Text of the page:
Doctor of Laws
Monday 18 July 2011 - Orator: Denis Burn
This Great Hall is filled with people today who have one of the best qualifications in the country - a degree from Bristol. We all know, however, that academic learning and the piece of paper, on their own, guarantee nothing. Something extra is needed – aspiration, values, energy, determination. I have no doubt that the Bristol experience will have helped to develop these qualities, but I present to you today someone who has them in great measure, although she does not in fact have a degree, yet.
Perhaps one of the things that characterises the greatness and achievements of this individual is her unstinting dedication to putting students at the very heart of what we do here – the student experience. This, of course, has recently entered into common parlance as can be seen from the title of the Government's white paper on Higher Education, but Alison Bernays got there more quickly - decades ago.
Alison’s own educational experience was challenging through having dyslexia at a time when this was approached in what now seems an extraordinary way, and was certainly frustrating and bewildering for a highly intelligent young person.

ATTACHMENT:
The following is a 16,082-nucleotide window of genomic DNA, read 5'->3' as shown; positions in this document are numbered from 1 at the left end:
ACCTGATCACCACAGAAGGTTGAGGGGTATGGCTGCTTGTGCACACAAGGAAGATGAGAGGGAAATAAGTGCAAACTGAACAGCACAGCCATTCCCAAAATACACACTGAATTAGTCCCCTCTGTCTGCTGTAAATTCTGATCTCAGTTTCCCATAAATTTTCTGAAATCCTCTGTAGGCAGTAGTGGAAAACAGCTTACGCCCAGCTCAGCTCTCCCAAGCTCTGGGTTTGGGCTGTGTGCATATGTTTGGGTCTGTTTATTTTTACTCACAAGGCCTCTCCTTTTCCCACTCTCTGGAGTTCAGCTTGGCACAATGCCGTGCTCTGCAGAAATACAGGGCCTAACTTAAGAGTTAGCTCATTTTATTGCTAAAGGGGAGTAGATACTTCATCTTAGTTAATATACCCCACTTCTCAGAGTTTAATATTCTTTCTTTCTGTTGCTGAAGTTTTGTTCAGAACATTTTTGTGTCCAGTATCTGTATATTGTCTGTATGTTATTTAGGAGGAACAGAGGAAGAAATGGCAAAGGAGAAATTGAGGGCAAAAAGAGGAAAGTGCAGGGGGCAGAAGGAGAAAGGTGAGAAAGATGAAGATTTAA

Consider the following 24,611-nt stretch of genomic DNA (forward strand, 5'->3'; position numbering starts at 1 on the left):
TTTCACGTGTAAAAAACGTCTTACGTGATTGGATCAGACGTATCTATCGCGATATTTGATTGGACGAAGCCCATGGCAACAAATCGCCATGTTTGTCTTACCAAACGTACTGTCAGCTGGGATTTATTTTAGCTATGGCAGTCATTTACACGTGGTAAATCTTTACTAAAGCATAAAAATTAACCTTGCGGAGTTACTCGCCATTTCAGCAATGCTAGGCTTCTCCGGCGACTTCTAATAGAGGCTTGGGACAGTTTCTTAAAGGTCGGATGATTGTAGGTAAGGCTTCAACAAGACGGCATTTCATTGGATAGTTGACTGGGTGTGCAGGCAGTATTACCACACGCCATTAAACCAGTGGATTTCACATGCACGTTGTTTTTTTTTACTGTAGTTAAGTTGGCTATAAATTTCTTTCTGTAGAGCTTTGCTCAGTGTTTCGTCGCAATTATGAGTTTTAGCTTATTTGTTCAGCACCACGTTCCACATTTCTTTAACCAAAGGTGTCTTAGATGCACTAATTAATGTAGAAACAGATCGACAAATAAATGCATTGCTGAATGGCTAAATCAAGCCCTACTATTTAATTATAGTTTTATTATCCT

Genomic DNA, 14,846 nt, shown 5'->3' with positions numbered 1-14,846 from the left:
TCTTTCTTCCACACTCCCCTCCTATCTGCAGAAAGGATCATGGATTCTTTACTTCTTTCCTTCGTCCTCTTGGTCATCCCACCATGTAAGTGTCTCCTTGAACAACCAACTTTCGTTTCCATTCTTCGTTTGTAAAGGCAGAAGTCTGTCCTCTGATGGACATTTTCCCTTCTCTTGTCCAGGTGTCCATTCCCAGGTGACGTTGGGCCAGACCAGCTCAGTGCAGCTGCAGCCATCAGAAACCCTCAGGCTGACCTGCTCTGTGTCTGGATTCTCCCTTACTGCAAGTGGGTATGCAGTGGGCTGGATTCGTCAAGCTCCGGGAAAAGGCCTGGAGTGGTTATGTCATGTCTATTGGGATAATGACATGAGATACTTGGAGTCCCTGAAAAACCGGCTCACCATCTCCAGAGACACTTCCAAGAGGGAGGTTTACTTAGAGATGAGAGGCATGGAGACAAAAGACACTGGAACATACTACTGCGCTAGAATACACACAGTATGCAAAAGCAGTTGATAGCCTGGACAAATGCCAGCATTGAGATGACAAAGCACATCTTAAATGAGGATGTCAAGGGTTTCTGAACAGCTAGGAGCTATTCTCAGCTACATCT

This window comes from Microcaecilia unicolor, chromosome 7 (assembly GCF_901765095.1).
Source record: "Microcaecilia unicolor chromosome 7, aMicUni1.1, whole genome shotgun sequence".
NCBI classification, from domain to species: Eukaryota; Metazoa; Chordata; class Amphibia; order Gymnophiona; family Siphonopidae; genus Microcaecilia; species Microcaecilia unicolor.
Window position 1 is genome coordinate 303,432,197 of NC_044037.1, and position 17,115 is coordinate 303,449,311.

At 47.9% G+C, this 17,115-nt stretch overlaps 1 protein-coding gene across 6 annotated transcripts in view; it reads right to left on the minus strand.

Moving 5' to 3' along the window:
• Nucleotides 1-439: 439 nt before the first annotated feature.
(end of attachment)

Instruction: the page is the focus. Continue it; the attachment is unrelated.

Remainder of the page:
From school at Badminton in Bristol she took a secretarial qualification at Filton Technical College and went to London to join the BBC which, for seven years provided the opportunity for Alison to show her worth. She moved from a secretarial position to become a production assistant on arts documentaries with her eyes on becoming a director. This was an ideal environment for someone able to organise and influence people and who had drive and tenacity. Her skill and confidence were certainly challenged when, as a lowly member of a team filming in Paris, she found herself to be the only French speaker (thanks to a previous au pair experience). She became the go-between to untangle the complexities of whether or not their UK lighting systems could use the tired-looking wiring of the Comédie Française or whether this would cause blackouts, fire and an international incident.